It's as natural as curry in Indian food: Al-Qaida is cited in every terrorist attack everywhere in the world. Western intelligence officials are quick to attach the al-Qaida label to every unsolved case of terrorism. The attacks in Iraq? Al-Qaida is involved, along with supporters of Saddam Hussein. Turkey? Al-Qaida, in collaboration with the Islamic Great Eastern Raiders group. Jordan? Al-Qaida, together with local elements. And it's the same in Chechnya, Kashmir and Morocco.
Yet, in most cases, the organization doesn't bother to announce its involvement. In Turkey, for example, the Abu Hafez Masri organization stated that it perpetrated the attacks, along with a local group. However, it is far from certain that this organization is an active part of al-Qaida; in the past, it has taken credit for attacks or events that are known to have nothing to do with terrorism, such as the blackout in parts of the United States and Canada. Two weeks ago, al-Qaida for the first time stated, in its name, that it did not take part in the terrorist attack in Saudi Arabia. That announcement came in the wake of a debate that asked how an Islamic organization could be capable of attacking Muslims. The view is that the perpetrators were local opposition bodies and not the hidden hand of al-Qaida.
This should not be construed to mean that al-Qaida is a virtual organization that exists only on the Internet. The problem is that the organization has developed into a kind of worldwide lexicon of terrorism. So, when two vehicles blow up on the same day in the same place, it's taken to be "a characteristic operating method of al-Qaida." Every terrorist who was ever in Afghanistan or Pakistan is automatically a member of the organization. Every extremist preacher in a remote mosque is from al-Qaida, and every Arab regime that wants to arrest opponents of the regime can do so very comfortably by declaring that the detainees have ties to al-Qaida.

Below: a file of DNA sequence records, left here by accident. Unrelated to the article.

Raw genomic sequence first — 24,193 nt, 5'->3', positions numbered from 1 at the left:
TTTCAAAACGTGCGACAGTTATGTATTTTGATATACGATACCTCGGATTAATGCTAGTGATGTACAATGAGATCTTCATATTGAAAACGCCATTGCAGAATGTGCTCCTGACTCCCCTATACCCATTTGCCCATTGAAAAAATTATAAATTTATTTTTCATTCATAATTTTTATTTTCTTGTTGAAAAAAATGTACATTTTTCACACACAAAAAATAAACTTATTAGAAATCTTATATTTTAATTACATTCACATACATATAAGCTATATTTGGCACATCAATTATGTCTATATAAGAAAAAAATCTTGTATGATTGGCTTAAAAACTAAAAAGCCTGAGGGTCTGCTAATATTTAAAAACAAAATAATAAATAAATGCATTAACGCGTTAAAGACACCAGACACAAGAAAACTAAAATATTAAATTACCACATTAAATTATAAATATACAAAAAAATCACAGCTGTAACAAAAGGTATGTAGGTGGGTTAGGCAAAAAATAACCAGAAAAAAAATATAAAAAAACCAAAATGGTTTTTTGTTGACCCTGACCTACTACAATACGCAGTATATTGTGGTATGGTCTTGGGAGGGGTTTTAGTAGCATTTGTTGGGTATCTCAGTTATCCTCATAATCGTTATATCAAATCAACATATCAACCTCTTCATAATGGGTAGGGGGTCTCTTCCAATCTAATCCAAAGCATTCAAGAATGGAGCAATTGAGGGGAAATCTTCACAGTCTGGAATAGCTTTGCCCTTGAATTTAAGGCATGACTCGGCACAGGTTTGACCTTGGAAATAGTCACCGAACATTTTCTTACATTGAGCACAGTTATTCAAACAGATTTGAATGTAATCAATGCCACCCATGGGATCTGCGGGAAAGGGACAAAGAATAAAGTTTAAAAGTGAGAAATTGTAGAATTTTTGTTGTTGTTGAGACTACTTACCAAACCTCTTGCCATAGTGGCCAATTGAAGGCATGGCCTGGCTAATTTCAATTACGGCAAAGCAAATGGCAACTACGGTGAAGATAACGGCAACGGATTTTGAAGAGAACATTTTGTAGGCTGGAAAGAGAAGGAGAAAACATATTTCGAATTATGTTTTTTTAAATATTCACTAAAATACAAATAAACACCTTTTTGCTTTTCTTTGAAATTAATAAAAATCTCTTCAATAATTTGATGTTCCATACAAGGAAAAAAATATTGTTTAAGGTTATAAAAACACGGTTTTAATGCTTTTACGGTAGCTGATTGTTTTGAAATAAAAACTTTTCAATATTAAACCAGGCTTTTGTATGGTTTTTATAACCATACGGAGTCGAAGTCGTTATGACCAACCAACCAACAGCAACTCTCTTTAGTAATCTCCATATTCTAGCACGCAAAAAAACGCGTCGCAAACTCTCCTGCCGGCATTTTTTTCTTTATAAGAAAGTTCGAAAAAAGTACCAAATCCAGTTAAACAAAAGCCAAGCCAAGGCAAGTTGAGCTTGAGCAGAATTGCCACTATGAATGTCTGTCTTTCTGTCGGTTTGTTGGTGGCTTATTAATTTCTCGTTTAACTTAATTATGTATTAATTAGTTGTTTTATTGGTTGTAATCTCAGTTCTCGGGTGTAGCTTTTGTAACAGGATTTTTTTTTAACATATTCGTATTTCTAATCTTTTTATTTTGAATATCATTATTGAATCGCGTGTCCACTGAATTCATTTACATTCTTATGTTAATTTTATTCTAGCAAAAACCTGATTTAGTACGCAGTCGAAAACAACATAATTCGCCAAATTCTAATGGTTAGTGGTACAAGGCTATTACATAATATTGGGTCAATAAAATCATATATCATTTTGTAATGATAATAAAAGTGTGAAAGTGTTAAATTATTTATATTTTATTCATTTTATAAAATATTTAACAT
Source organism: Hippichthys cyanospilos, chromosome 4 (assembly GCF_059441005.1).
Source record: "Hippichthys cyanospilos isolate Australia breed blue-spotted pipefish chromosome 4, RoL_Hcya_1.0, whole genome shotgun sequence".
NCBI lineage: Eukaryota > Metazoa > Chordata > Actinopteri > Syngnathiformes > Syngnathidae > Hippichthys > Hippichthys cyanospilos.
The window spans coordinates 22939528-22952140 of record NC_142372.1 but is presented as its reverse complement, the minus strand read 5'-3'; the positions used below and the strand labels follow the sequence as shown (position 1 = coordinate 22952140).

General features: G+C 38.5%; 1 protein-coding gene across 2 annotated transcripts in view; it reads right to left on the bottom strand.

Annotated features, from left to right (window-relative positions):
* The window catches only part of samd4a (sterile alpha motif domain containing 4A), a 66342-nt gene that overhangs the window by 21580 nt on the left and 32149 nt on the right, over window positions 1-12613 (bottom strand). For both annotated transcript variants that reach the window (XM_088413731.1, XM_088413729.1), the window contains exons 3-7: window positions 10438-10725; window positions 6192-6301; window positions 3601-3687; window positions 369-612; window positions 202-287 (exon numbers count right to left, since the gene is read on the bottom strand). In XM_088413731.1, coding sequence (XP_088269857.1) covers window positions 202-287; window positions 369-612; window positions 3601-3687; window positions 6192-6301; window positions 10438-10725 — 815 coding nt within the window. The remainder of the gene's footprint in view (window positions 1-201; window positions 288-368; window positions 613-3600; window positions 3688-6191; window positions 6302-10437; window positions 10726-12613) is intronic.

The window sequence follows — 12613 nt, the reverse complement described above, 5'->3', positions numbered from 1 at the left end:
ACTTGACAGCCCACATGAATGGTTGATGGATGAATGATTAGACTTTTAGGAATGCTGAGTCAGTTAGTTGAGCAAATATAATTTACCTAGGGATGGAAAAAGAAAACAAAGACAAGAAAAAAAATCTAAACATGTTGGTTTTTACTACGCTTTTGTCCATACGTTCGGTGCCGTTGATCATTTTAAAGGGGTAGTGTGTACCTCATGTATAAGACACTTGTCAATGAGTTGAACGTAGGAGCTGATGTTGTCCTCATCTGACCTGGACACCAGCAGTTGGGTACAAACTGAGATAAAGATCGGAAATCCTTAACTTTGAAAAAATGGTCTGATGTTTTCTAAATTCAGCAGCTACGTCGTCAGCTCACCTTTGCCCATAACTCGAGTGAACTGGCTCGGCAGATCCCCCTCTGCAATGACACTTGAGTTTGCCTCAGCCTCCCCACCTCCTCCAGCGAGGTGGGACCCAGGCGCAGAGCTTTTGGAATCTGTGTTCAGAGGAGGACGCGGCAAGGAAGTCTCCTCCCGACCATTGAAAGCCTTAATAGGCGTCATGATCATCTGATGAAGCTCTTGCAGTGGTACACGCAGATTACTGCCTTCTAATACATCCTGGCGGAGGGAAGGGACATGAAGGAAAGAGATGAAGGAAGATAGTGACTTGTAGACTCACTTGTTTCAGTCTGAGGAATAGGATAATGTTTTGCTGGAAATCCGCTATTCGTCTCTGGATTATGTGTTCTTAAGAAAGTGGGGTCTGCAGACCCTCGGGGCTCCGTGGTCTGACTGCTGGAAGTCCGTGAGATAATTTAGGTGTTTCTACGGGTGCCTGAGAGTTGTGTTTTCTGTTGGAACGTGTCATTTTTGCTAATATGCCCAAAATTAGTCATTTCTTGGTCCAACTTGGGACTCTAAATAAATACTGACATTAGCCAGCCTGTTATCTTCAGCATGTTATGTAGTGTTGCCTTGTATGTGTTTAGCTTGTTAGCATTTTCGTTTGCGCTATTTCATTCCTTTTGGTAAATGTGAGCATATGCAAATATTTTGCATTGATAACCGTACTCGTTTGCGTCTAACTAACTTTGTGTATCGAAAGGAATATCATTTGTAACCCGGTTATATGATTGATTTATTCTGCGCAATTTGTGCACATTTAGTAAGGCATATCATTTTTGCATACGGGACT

Whatever is anti-Western, anti-American or anti-Israeli is al-Qaida. The world appears to be increasingly divided into two parts: al-Qaida and the West. This kind of approach is not very useful in the war against terrorism, as terrorism in different places may be grounded in a similar ideology but is perpetrated by different organizations, squads and individuals.
In Turkey, for example, there are known to be at least 15 fanatic Islamist organizations. In Saudi Arabia, there are dozens of Islamist associations that want to advance radical ideas. Some of the Islamic organizations that operate in Europe are branches of opposition movements in the Arab states (the European Union refused to include either the Islamic Great Eastern Raiders - which claimed responsibility for the terrorist attacks in Turkey - or the Union of Islamic Communities, which originated in Turkey, in its list of terrorist organizations). Both ideologically and from the point of view of those who want to fight terrorism, it's wrongheaded to place all these organizations under one worldwide radical Islamic umbrella.
Most of these organizations have local national reasons to take action against the regime in the state in which they sprang up. Last Thursday, after the double terrorist attack in Istanbul, it was bizarre to see terrorism experts attempt to ascribe to the Islamic Great Eastern Raiders international goals, coordination with the visit of U.S. President George Bush to London, a war against Western institutions, and so on and so forth. This is a Turkish organization with a Turkish agenda, and if its activists received training in Afghanistan or received aid from al-Qaida, that will not make them change their goals. There was one point that hardly got discussed: the failure of Turkish intelligence to keep under surveillance the Eastern Raiders group, as it was perceived not to be in existence any longer, its leaders and activists having been killed or arrested at the end of the last century.
Al-Qaida is alive and kicking, but replacing all the local terrorist organizations with one "world" organization is liable to make it possible for governments to absolve themselves of responsibility for taking action. Governments prefer to attribute their failures to the activity of "foreign elements," which, of course, have to be dealt with by some sort of "world community" and not by them.
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